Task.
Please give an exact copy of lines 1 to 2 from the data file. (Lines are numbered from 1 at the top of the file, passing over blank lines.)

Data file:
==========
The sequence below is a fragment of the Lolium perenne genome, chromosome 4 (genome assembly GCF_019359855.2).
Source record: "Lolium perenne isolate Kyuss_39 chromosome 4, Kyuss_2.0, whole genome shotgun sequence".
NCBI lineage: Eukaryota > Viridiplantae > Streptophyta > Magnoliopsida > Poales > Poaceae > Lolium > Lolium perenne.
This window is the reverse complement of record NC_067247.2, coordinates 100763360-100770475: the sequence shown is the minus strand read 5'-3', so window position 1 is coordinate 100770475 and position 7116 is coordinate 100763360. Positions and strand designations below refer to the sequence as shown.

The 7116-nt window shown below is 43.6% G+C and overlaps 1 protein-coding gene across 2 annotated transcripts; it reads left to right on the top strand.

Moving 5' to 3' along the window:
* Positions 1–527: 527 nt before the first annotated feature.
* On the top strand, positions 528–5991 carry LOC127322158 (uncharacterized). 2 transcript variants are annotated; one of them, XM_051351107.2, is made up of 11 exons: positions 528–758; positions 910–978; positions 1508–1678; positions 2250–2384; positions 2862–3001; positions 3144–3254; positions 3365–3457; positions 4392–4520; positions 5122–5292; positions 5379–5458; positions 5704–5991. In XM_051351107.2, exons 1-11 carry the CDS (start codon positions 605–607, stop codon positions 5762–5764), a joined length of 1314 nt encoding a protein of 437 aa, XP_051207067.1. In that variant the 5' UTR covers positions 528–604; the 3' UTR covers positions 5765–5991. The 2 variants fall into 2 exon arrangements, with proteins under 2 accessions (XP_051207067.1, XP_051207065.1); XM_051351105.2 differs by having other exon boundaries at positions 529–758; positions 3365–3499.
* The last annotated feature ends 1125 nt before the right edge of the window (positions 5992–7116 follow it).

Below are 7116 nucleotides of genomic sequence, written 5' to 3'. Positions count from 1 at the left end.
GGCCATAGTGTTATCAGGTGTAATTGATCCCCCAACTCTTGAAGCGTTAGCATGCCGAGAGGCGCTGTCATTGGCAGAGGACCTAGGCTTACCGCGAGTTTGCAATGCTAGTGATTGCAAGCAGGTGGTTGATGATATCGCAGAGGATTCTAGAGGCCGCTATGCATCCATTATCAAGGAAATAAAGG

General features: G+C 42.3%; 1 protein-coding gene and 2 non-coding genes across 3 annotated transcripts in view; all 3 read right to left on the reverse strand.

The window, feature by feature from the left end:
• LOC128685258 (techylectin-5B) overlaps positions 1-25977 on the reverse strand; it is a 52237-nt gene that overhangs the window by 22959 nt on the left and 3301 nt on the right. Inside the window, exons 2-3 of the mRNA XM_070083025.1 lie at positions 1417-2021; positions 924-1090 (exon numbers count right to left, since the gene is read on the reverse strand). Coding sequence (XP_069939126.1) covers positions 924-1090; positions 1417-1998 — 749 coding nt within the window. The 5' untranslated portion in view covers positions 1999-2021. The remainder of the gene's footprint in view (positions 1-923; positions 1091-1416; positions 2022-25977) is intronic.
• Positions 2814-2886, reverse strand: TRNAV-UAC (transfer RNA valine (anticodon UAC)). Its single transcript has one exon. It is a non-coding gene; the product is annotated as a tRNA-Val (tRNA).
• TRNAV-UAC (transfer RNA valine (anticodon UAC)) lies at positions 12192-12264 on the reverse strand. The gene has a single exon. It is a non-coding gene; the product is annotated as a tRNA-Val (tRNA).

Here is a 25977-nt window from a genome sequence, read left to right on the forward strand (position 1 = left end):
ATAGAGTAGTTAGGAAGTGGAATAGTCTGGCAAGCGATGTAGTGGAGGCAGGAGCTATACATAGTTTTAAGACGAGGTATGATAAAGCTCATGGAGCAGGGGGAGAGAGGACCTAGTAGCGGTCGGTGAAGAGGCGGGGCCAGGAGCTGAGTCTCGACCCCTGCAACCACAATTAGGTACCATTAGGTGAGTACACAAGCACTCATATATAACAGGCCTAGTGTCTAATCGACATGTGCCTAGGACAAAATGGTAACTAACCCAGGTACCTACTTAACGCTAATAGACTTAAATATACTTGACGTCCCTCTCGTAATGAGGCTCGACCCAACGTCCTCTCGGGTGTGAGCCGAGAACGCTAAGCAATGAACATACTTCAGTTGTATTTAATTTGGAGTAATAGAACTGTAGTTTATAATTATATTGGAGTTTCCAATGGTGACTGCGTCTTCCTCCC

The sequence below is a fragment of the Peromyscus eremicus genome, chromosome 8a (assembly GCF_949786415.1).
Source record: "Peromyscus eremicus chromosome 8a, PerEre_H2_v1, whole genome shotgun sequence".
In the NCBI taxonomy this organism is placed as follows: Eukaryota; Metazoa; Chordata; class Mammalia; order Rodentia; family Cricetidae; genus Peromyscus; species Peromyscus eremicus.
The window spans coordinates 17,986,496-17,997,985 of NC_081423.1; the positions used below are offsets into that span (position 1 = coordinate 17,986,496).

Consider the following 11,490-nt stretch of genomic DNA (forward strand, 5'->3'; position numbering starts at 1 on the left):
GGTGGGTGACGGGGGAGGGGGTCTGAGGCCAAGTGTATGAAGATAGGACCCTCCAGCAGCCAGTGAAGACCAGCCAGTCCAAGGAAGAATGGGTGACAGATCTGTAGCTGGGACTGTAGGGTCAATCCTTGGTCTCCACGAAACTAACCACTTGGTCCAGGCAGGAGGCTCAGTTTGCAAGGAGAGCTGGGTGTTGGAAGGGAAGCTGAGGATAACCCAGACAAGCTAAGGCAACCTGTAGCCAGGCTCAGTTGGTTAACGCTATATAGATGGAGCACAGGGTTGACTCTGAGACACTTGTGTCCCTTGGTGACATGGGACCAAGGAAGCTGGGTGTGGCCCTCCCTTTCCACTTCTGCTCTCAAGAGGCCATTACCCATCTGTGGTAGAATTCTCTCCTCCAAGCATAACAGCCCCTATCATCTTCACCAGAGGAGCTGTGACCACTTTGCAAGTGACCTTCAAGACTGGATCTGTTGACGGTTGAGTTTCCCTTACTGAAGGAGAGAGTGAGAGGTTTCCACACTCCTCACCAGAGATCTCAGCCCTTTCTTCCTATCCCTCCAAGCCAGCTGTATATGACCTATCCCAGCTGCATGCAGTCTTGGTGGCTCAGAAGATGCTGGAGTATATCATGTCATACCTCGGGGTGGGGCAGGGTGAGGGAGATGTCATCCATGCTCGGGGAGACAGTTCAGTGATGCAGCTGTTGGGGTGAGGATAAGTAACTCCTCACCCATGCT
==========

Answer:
The sequence below is a fragment of the Lolium perenne genome, chromosome 4 (genome assembly GCF_019359855.2).
Source record: "Lolium perenne isolate Kyuss_39 chromosome 4, Kyuss_2.0, whole genome shotgun sequence".